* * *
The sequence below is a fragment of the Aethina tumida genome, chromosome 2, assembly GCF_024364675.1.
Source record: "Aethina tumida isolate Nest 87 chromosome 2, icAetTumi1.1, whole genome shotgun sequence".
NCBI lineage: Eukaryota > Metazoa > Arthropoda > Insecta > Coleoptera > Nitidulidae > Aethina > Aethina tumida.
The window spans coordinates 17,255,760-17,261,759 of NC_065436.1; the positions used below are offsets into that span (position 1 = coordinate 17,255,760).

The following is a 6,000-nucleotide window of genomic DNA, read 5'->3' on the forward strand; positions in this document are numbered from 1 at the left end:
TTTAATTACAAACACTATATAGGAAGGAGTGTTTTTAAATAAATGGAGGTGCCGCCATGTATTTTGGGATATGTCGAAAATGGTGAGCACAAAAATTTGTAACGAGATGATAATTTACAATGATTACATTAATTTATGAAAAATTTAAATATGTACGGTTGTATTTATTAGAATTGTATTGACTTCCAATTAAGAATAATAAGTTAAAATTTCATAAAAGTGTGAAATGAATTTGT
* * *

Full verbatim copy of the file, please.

The sequence below is a fragment of the Aethina tumida genome, chromosome 2, assembly GCF_024364675.1.
Source record: "Aethina tumida isolate Nest 87 chromosome 2, icAetTumi1.1, whole genome shotgun sequence".
NCBI lineage: Eukaryota > Metazoa > Arthropoda > Insecta > Coleoptera > Nitidulidae > Aethina > Aethina tumida.
The window spans coordinates 17,255,760-17,261,759 of NC_065436.1; the positions used below are offsets into that span (position 1 = coordinate 17,255,760).

The following is a 6,000-nucleotide window of genomic DNA, read 5'->3' on the forward strand; positions in this document are numbered from 1 at the left end:
TTTAATTACAAACACTATATAGGAAGGAGTGTTTTTAAATAAATGGAGGTGCCGCCATGTATTTTGGGATATGTCGAAAATGGTGAGCACAAAAATTTGTAACGAGATGATAATTTACAATGATTACATTAATTTATGAAAAATTTAAATATGTACGGTTGTATTTATTAGAATTGTATTGACTTCCAATTAAGAATAATAAGTTAAAATTTCATAAAAGTGTGAAATGAATTTGT